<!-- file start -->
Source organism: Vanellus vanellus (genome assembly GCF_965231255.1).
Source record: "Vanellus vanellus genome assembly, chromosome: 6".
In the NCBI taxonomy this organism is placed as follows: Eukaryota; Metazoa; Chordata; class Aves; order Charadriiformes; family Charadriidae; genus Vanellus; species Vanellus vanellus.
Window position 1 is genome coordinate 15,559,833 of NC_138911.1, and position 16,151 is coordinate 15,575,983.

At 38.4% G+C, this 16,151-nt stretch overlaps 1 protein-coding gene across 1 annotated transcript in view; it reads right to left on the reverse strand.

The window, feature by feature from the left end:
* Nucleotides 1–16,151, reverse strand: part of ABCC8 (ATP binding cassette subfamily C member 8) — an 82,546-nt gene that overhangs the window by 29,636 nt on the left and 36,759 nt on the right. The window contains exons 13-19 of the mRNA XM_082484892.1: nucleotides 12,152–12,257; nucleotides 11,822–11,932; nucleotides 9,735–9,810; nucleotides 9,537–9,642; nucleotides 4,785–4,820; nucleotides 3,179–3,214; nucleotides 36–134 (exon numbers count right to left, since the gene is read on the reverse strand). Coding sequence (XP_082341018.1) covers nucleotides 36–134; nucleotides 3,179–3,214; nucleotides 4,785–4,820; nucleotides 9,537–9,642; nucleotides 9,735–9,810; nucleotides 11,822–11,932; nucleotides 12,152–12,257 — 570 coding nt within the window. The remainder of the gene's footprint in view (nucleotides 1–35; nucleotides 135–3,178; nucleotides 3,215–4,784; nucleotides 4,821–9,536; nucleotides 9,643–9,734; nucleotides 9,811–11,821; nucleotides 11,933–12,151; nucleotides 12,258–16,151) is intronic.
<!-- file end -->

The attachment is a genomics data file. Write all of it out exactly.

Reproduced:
Source organism: Vanellus vanellus (genome assembly GCF_965231255.1).
Source record: "Vanellus vanellus genome assembly, chromosome: 6".
In the NCBI taxonomy this organism is placed as follows: Eukaryota; Metazoa; Chordata; class Aves; order Charadriiformes; family Charadriidae; genus Vanellus; species Vanellus vanellus.
Window position 1 is genome coordinate 15,559,833 of NC_138911.1, and position 16,151 is coordinate 15,575,983.

At 38.4% G+C, this 16,151-nt stretch overlaps 1 protein-coding gene across 1 annotated transcript in view; it reads right to left on the reverse strand.

The window, feature by feature from the left end:
* Nucleotides 1–16,151, reverse strand: part of ABCC8 (ATP binding cassette subfamily C member 8) — an 82,546-nt gene that overhangs the window by 29,636 nt on the left and 36,759 nt on the right. The window contains exons 13-19 of the mRNA XM_082484892.1: nucleotides 12,152–12,257; nucleotides 11,822–11,932; nucleotides 9,735–9,810; nucleotides 9,537–9,642; nucleotides 4,785–4,820; nucleotides 3,179–3,214; nucleotides 36–134 (exon numbers count right to left, since the gene is read on the reverse strand). Coding sequence (XP_082341018.1) covers nucleotides 36–134; nucleotides 3,179–3,214; nucleotides 4,785–4,820; nucleotides 9,537–9,642; nucleotides 9,735–9,810; nucleotides 11,822–11,932; nucleotides 12,152–12,257 — 570 coding nt within the window. The remainder of the gene's footprint in view (nucleotides 1–35; nucleotides 135–3,178; nucleotides 3,215–4,784; nucleotides 4,821–9,536; nucleotides 9,643–9,734; nucleotides 9,811–11,821; nucleotides 11,933–12,151; nucleotides 12,258–16,151) is intronic.